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Faculty of Economics


Bodenstein, M., Corsetti, G. and Guerrieri, L.

Social Distancing and Supply Disruptions in a Pandemic


Abstract: We integrate an epidemiological model, augmented with contact and mobility analyses, with a two-sector macroeconomic model, to assess the economic costs of labor supply disruptions in a pandemic. The model is designed to capture key characteristics of the U.S. Input-Output Tables and a core sector that produces intermediate inputs not easily replaceable by the other sector, subject to minimum-scale requirements. Using epidemiological and mobility data to inform our exercises, we show that the reduction in labor services due to the observed social distancing (spontaneous and mandatory) can explain up to 6-8 percentage points of the roughly 12 percent U.S. GDP contraction in the second quarter of 2020. We show that public measures designed to protect workers in core industries and occupations with tasks that cannot be performed from home, can flatten the epidemiological curve at reduced economic costs—and contain vulnerabilities to supply disruptions vis-`a-vis a new surge of infections. Using state-level data for the United States, we provide econometric evidence that spontaneous social distancing was no less costly than mandated social distancing.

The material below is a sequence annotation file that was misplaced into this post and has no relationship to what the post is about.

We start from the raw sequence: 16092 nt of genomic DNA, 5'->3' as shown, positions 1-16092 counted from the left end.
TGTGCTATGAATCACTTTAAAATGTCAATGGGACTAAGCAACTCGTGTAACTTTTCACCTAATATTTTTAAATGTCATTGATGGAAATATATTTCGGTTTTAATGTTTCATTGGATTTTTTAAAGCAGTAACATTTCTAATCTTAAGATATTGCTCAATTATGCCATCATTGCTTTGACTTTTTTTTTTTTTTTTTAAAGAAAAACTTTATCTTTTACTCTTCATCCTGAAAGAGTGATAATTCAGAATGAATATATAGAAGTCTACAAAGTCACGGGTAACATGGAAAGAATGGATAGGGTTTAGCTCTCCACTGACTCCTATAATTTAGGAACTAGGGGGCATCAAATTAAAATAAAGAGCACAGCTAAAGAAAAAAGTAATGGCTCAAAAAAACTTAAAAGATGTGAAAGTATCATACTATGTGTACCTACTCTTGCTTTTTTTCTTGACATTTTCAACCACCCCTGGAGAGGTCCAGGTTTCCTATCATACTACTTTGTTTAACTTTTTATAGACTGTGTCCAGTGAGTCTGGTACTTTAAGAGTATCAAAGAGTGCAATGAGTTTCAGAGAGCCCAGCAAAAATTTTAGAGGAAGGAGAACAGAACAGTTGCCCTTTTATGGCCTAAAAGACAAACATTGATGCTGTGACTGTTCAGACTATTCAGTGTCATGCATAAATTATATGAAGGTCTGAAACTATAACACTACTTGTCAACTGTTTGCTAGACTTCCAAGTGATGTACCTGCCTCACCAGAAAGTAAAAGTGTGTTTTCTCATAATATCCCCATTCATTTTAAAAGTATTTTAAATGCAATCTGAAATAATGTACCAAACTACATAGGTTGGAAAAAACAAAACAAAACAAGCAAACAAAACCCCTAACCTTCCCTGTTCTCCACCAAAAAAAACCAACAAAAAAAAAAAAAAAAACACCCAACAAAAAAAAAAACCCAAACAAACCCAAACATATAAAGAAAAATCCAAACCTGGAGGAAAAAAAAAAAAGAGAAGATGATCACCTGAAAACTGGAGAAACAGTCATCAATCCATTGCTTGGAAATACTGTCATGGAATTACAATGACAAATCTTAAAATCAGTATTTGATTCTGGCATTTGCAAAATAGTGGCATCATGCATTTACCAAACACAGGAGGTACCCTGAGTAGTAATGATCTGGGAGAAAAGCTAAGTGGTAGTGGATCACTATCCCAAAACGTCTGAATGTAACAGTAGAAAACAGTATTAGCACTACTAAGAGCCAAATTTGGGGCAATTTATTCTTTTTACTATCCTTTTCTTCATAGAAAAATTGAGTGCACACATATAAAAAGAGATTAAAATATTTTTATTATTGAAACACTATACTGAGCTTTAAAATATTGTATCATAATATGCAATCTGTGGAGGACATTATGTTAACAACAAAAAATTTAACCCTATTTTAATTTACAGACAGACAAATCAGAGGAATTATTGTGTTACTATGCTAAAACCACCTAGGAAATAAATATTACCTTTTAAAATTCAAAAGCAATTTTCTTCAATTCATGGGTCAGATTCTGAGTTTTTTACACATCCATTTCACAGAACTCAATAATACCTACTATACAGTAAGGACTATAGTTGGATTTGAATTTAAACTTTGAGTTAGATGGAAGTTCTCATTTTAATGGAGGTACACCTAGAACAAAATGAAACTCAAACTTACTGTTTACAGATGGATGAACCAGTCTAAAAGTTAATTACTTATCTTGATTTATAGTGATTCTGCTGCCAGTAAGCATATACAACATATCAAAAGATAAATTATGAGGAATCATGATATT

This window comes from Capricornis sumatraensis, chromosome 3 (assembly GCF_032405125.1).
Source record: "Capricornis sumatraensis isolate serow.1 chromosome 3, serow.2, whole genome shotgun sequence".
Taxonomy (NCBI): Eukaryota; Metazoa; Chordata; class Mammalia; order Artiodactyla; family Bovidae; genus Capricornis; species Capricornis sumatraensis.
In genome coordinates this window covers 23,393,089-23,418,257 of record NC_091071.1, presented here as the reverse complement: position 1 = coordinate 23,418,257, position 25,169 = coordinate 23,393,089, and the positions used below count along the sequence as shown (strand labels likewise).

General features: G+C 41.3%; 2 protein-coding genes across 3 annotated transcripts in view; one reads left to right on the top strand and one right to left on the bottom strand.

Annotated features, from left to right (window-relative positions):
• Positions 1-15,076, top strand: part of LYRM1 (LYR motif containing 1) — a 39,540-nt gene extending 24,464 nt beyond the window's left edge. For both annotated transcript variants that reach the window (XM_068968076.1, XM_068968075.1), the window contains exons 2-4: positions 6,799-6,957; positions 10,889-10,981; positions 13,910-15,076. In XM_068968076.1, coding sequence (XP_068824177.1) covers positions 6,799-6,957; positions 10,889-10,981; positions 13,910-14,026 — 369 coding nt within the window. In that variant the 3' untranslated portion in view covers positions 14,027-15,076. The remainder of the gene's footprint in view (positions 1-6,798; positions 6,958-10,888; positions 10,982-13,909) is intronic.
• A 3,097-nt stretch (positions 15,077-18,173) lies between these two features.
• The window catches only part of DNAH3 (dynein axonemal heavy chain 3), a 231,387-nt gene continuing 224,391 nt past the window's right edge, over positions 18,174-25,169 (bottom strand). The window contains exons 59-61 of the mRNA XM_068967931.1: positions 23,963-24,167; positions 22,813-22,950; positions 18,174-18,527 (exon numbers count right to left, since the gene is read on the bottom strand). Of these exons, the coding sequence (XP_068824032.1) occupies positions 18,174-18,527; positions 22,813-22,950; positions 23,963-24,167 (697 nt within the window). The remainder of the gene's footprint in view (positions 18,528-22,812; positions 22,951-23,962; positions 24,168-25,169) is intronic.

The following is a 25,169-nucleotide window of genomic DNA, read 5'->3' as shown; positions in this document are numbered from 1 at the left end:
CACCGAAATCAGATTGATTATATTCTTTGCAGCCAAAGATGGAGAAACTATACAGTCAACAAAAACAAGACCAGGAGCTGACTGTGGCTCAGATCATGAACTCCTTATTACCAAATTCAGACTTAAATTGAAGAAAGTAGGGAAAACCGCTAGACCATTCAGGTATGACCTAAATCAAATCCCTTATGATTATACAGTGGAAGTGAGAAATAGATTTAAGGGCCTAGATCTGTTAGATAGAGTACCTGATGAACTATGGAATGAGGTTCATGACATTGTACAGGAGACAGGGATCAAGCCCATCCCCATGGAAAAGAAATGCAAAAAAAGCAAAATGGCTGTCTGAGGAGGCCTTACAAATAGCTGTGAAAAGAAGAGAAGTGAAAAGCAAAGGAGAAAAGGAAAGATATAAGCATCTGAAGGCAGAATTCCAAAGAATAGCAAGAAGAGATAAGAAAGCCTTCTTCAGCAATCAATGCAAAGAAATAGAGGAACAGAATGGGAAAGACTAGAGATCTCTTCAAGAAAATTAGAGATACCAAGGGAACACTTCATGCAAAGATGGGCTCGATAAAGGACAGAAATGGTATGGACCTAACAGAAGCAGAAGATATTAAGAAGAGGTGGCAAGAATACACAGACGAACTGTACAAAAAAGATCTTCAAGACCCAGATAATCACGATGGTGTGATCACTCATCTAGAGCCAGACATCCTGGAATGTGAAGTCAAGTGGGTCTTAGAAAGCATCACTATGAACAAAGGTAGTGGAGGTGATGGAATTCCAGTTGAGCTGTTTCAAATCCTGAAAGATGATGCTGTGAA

Keywords: infectious disease, pandemic, recession, COVID-19

JEL Codes: E10 E30 I10

Author links: Giancarlo Corsetti  


Open Access Link:

COVID-19 Economic Research Special Feature: Can Social Distancing Improve the Trade off Between Health and the Economy?

Published Version of Paper: Social Distancing and Supply Disruptions in a Pandemic, Bodenstein, M., Corsetti G. and Guerrieri, L., Covid Economics: Vetted and Real-Time Papers (2020)

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